Employers can now
offer more 401(k) advice
Independence is key
The framework set out by the advisory
- An independent financial expert must develop the
- Plan participants must be given the option of ignoring
- The models must be developed in the best interests
of the participants in the plan.
The fact that the advice has to
come from an independent source is key. This is designed to help
protect you and other 401(k) participants from receiving
biased advice. The concern is that without such protection, a plan
provider may steer participants toward investments that benefit
Some are wary
Everyone agrees that having investment-savvy workers is
a good idea, but some are wary of the changes wrought by the Sun
America letter. The biggest concern is whether the advice would
truly be independent. Some financial professionals argue that the
relationship between the plan provider and the third party could
influence the advice offered.
"Overall, I think there's a need for advice to
be delivered," says Neal Solomon, a certified financial planner
and head of Solomon Associates, a financial planning firm in Gloversville,
N.Y. He questions, however, whether the relationship between the
plan provider and the outside investment expert might influence
the advice that's offered.
For instance, a large brokerage firm may run a manufacturing
company's retirement plan, and bring in an outside investment adviser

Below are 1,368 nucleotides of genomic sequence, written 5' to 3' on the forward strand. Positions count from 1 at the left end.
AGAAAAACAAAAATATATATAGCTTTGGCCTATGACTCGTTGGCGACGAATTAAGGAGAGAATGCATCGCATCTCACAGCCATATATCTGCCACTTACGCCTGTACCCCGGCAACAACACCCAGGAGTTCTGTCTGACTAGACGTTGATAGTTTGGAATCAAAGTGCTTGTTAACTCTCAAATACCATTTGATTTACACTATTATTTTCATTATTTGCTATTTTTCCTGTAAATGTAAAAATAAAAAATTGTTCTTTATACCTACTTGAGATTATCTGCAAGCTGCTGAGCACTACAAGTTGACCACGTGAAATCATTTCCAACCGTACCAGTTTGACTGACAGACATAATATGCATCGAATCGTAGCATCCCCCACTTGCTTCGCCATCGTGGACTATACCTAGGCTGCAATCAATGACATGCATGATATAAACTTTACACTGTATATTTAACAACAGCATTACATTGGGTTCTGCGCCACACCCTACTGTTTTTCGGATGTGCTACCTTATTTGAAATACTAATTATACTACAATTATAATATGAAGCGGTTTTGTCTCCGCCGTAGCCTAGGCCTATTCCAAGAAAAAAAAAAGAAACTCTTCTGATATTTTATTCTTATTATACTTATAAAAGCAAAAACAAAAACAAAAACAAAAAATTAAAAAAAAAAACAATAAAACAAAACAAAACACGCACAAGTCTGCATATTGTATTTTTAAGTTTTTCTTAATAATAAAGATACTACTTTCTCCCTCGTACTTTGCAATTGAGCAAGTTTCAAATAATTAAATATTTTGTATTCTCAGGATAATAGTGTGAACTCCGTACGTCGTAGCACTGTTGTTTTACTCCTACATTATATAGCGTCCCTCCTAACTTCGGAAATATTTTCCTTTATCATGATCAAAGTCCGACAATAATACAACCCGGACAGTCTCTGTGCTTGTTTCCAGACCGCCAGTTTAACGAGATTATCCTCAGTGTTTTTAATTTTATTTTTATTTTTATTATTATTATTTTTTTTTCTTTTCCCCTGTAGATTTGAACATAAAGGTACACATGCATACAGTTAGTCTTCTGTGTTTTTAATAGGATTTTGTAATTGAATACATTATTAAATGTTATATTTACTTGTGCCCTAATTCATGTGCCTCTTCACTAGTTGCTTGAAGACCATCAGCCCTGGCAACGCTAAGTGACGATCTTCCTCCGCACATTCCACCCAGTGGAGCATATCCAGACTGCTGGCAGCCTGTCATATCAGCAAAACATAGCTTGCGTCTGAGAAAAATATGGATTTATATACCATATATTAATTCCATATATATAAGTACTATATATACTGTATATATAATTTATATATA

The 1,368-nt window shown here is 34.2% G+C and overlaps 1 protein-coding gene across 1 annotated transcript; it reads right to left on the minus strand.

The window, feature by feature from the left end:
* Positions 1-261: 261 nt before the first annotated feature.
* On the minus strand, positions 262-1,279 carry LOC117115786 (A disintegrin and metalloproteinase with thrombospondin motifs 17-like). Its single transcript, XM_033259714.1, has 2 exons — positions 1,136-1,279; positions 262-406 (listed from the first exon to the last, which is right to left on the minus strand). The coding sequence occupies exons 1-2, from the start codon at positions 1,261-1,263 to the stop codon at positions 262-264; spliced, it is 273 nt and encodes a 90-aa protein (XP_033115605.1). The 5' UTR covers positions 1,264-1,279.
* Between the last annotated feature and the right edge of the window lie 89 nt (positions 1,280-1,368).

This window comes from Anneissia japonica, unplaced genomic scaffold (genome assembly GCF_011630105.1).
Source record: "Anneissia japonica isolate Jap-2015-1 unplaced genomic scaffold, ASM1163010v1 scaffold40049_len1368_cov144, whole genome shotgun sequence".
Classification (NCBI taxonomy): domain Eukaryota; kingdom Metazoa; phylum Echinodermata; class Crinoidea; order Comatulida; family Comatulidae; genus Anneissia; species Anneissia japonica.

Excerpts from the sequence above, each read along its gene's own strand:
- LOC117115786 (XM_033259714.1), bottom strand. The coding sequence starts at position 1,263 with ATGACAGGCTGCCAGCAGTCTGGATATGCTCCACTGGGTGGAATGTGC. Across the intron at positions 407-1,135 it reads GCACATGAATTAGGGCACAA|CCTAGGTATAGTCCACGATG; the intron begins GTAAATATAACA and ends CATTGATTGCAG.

to develop model investment portfolios. The brokerage company may
suggest that the brokerage firm's own funds be given priority in
any recommendations the adviser makes. If they aren't, the brokerage
firm may hint, it will decide to work with another outside expert.
Others contend that adequate protections are in place.
"Employers are legally responsible for managing the plan for
the benefit of participants," adds Wray. In addition, the opinion
states that neither SunAmerica nor its affiliates will have any
say in the expert's investment recommendations.
Down the road, proposed legislation may bring other changes.
With Republicans now controlling both houses of Congress, it's more
likely that some version of a bill introduced by Rep. John Boehner,
R-Ohio, will become law, says Ted Benna. Benna, who heads the 401(k)
Association, a consulting firm in Jersey Shore, Pa., created the
first 401(k) plan in 1980
The proposal would allow employers to provide retirement
plan participants with access to professional investment advice,
including advice from the company managing the retirement plan.
However, the employer has to use reasonable care in selecting the
adviser, and any conflicts of interest on the part of the adviser
have to be disclosed.
Some lawmakers, and others, including Benna, argue
that the potential for abuse is too high. For instance, the company
managing the firm's 401(k) plan could steer employees
to investments in which it stands to gain financially. Thus, while
the proposal has been introduced before, it has failed to pass.
The change in the makeup of Congress could boost its chances, estimates
As a result, you may find it even easier to obtain
investment advice on the job. However, you'll want to take any advice
with a healthy dose of common sense and skepticism. That's especially
true if the individual or firm providing advice stands to gain or
lose from your investment decisions.
"See if the advice makes sense and if you're
comfortable following it," says Benna. "Don't just blindly
follow it. You need to ask, 'Does this really sound right?'"
Karen M. Kroll is a freelance writer
based in Minnesota.